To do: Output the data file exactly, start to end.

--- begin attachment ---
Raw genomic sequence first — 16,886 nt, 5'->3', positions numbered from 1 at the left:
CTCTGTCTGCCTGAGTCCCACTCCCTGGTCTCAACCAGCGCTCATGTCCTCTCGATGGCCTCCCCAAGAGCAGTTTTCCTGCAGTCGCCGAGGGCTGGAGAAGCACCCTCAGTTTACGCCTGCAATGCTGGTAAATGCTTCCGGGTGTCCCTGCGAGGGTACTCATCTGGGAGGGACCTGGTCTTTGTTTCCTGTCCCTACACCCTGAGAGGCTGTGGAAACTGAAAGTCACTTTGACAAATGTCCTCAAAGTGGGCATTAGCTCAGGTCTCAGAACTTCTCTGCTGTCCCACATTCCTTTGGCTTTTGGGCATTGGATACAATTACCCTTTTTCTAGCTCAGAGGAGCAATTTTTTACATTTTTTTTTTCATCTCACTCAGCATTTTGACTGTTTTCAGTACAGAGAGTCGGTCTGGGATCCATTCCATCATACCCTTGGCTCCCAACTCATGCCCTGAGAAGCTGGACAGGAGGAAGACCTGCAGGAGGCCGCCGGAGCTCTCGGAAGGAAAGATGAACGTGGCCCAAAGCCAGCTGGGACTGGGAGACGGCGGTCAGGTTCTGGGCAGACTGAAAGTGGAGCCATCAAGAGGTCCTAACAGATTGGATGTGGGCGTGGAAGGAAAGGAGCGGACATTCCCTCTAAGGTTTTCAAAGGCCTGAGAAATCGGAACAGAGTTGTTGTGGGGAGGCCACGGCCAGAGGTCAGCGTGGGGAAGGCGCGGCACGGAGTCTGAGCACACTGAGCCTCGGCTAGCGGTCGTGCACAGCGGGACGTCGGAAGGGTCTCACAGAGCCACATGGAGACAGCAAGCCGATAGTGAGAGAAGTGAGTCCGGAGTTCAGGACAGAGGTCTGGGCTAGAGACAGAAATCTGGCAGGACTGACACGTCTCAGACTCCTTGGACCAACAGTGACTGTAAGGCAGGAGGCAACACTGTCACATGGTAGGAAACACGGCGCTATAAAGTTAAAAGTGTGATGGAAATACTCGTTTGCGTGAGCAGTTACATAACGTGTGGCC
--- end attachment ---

Raw genomic sequence first — 16,886 nt, 5'->3', positions numbered from 1 at the left:
CTCTGTCTGCCTGAGTCCCACTCCCTGGTCTCAACCAGCGCTCATGTCCTCTCGATGGCCTCCCCAAGAGCAGTTTTCCTGCAGTCGCCGAGGGCTGGAGAAGCACCCTCAGTTTACGCCTGCAATGCTGGTAAATGCTTCCGGGTGTCCCTGCGAGGGTACTCATCTGGGAGGGACCTGGTCTTTGTTTCCTGTCCCTACACCCTGAGAGGCTGTGGAAACTGAAAGTCACTTTGACAAATGTCCTCAAAGTGGGCATTAGCTCAGGTCTCAGAACTTCTCTGCTGTCCCACATTCCTTTGGCTTTTGGGCATTGGATACAATTACCCTTTTTCTAGCTCAGAGGAGCAATTTTTTACATTTTTTTTTTCATCTCACTCAGCATTTTGACTGTTTTCAGTACAGAGAGTCGGTCTGGGATCCATTCCATCATACCCTTGGCTCCCAACTCATGCCCTGAGAAGCTGGACAGGAGGAAGACCTGCAGGAGGCCGCCGGAGCTCTCGGAAGGAAAGATGAACGTGGCCCAAAGCCAGCTGGGACTGGGAGACGGCGGTCAGGTTCTGGGCAGACTGAAAGTGGAGCCATCAAGAGGTCCTAACAGATTGGATGTGGGCGTGGAAGGAAAGGAGCGGACATTCCCTCTAAGGTTTTCAAAGGCCTGAGAAATCGGAACAGAGTTGTTGTGGGGAGGCCACGGCCAGAGGTCAGCGTGGGGAAGGCGCGGCACGGAGTCTGAGCACACTGAGCCTCGGCTAGCGGTCGTGCACAGCGGGACGTCGGAAGGGTCTCACAGAGCCACATGGAGACAGCAAGCCGATAGTGAGAGAAGTGAGTCCGGAGTTCAGGACAGAGGTCTGGGCTAGAGACAGAAATCTGGCAGGACTGACACGTCTCAGACTCCTTGGACCAACAGTGACTGTAAGGCAGGAGGCAACACTGTCACATGGTAGGAAACACGGCGCTATAAAGTTAAAAGTGTGATGGAAATACTCGTTTGCGTGAGCAGTTACATAACGTGTGGCC